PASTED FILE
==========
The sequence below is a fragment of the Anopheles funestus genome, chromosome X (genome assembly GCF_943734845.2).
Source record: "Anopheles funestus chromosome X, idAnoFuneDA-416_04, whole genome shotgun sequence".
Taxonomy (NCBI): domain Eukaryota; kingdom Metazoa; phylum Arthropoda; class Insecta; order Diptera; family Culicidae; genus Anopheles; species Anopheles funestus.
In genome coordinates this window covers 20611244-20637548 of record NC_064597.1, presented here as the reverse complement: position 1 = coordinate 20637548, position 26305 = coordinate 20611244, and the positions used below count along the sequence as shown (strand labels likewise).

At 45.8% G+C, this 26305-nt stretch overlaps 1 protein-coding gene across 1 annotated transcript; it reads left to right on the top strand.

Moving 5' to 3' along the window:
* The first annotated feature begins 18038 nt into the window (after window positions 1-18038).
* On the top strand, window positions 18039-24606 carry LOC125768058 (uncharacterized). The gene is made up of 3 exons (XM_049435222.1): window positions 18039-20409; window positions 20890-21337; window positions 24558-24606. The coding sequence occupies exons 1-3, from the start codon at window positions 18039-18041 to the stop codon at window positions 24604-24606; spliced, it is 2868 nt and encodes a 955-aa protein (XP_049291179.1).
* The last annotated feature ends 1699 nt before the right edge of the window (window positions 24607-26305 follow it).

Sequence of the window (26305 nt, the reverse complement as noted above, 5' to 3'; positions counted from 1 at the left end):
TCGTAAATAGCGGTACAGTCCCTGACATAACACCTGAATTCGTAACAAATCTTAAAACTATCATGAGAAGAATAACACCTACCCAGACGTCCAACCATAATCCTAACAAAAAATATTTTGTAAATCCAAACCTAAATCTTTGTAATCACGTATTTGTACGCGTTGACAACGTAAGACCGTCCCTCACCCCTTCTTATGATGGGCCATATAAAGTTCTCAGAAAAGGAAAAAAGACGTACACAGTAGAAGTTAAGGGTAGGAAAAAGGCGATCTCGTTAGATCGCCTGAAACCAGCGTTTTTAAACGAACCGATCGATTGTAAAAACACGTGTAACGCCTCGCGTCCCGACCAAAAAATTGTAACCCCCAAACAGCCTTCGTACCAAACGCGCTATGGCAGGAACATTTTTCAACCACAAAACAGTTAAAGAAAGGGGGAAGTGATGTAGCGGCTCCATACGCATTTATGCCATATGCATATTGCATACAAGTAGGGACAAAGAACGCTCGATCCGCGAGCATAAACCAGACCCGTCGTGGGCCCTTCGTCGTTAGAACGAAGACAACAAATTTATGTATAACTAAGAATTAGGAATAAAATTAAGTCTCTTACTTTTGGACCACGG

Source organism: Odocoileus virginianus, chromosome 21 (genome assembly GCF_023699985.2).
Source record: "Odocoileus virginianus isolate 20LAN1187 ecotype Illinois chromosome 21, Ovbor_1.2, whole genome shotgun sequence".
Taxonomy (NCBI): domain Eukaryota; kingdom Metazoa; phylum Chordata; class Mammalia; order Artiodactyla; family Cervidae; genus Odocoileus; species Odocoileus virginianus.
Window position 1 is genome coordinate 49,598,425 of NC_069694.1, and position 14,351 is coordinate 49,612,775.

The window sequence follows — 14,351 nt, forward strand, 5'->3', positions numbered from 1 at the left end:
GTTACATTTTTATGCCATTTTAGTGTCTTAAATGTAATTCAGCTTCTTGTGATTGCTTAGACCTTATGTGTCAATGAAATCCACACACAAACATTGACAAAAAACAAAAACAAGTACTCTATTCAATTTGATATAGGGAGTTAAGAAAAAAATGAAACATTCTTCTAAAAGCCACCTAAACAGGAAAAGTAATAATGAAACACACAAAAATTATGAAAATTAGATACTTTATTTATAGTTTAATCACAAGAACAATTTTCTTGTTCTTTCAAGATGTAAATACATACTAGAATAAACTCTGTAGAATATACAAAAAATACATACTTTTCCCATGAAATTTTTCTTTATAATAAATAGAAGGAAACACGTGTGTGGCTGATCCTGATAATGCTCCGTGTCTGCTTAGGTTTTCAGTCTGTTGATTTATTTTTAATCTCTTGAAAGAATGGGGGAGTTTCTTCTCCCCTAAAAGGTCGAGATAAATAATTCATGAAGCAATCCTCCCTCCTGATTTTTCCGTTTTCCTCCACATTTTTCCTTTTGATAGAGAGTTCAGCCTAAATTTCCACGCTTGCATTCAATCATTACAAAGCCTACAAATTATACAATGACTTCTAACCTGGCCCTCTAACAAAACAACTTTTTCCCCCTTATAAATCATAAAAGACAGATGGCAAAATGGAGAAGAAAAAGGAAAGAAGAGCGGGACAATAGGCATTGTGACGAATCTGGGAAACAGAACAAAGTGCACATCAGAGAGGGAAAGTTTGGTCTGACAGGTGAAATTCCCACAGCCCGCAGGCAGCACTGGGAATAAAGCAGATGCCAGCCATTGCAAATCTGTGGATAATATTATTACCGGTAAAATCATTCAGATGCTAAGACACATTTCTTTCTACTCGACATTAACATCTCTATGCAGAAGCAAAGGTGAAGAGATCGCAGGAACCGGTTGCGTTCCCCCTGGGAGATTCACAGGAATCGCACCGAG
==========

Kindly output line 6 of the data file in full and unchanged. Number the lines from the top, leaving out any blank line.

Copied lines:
Moving 5' to 3' along the window: